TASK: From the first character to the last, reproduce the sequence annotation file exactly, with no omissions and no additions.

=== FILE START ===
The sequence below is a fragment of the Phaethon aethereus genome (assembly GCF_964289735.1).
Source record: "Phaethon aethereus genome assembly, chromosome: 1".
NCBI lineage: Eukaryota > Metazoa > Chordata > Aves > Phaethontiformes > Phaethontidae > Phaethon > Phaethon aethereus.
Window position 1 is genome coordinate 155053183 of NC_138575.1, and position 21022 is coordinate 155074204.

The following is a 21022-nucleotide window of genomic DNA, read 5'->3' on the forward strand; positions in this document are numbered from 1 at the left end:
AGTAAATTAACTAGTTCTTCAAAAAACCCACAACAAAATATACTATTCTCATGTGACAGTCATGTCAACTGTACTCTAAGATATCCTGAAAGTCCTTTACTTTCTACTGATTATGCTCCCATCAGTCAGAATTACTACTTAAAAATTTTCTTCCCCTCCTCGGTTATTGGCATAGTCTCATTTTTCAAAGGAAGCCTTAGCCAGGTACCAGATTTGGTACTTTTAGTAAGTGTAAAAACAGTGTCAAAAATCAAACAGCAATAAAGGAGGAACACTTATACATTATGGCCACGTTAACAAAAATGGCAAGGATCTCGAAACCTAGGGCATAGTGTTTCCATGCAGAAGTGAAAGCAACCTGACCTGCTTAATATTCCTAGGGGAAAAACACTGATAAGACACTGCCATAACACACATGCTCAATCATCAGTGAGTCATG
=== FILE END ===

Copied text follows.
The sequence below is a fragment of the Phaethon aethereus genome (assembly GCF_964289735.1).
Source record: "Phaethon aethereus genome assembly, chromosome: 1".
NCBI lineage: Eukaryota > Metazoa > Chordata > Aves > Phaethontiformes > Phaethontidae > Phaethon > Phaethon aethereus.
Window position 1 is genome coordinate 155053183 of NC_138575.1, and position 21022 is coordinate 155074204.

The following is a 21022-nucleotide window of genomic DNA, read 5'->3' on the forward strand; positions in this document are numbered from 1 at the left end:
AGTAAATTAACTAGTTCTTCAAAAAACCCACAACAAAATATACTATTCTCATGTGACAGTCATGTCAACTGTACTCTAAGATATCCTGAAAGTCCTTTACTTTCTACTGATTATGCTCCCATCAGTCAGAATTACTACTTAAAAATTTTCTTCCCCTCCTCGGTTATTGGCATAGTCTCATTTTTCAAAGGAAGCCTTAGCCAGGTACCAGATTTGGTACTTTTAGTAAGTGTAAAAACAGTGTCAAAAATCAAACAGCAATAAAGGAGGAACACTTATACATTATGGCCACGTTAACAAAAATGGCAAGGATCTCGAAACCTAGGGCATAGTGTTTCCATGCAGAAGTGAAAGCAACCTGACCTGCTTAATATTCCTAGGGGAAAAACACTGATAAGACACTGCCATAACACACATGCTCAATCATCAGTGAGTCATG